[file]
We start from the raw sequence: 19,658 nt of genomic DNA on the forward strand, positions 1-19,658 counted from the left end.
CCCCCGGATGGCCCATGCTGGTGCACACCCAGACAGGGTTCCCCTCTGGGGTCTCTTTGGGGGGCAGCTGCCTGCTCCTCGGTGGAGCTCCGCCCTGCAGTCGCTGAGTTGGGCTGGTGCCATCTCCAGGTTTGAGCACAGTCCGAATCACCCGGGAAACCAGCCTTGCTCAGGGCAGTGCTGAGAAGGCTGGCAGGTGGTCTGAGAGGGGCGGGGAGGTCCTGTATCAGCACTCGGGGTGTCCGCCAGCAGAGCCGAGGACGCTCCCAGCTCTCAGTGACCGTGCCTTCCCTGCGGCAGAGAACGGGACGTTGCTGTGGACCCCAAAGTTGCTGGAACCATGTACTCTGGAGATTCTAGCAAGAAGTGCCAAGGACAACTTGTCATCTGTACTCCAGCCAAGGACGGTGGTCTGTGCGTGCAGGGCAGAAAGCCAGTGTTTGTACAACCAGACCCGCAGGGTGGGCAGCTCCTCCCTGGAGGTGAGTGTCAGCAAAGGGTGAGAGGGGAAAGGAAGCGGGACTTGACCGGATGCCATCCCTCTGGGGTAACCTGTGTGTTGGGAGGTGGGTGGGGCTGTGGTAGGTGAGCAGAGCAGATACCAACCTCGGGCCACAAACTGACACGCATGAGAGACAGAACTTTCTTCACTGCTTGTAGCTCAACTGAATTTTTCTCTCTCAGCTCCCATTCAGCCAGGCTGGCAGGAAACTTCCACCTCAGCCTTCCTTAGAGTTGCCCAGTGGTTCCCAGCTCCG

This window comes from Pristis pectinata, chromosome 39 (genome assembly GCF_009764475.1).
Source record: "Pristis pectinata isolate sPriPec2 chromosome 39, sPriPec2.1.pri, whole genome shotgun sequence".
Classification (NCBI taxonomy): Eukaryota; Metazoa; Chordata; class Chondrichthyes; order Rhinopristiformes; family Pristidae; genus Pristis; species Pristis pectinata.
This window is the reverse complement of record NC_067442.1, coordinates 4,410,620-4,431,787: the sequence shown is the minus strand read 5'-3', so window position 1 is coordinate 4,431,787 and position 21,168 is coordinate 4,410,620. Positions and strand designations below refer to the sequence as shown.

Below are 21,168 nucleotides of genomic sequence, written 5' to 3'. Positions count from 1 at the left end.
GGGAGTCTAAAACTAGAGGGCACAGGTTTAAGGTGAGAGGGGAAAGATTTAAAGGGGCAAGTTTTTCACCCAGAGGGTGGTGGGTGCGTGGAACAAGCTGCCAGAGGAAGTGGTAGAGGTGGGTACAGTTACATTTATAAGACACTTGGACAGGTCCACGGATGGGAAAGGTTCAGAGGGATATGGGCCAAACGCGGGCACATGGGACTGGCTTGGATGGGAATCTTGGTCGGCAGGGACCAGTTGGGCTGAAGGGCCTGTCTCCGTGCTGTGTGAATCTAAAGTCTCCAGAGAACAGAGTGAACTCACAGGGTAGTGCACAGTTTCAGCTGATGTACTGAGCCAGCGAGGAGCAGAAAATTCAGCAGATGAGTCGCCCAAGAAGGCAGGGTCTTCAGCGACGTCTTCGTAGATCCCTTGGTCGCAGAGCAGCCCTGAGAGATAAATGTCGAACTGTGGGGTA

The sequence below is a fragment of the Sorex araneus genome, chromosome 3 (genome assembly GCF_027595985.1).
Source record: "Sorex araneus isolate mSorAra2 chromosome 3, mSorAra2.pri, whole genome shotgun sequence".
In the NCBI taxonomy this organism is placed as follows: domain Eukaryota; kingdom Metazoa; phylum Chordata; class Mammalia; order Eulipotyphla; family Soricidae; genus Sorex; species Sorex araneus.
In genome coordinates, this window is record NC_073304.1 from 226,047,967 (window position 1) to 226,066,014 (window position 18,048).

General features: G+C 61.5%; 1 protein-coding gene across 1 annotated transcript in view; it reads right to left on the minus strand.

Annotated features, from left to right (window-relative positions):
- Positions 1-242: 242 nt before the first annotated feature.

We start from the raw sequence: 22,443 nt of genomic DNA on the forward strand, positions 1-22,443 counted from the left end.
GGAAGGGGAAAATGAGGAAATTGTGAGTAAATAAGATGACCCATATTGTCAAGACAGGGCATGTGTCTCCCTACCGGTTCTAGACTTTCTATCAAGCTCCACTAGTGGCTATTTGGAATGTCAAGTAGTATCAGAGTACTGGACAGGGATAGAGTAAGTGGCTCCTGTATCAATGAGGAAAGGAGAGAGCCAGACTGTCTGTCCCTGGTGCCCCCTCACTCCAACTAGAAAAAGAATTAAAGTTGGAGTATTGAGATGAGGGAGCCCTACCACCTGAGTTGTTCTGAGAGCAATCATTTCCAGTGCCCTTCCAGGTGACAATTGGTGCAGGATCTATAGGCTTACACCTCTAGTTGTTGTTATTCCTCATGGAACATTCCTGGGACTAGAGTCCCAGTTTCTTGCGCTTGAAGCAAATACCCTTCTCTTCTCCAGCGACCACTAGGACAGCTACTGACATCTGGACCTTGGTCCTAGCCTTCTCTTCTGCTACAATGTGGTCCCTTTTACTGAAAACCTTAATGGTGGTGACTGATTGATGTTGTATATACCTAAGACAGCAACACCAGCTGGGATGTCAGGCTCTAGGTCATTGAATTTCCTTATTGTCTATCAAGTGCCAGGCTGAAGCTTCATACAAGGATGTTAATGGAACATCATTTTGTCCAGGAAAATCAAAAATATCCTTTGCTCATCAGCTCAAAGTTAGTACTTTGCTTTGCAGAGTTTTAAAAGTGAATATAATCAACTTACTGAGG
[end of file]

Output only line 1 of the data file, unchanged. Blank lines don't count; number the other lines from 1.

We start from the raw sequence: 19,658 nt of genomic DNA on the forward strand, positions 1-19,658 counted from the left end.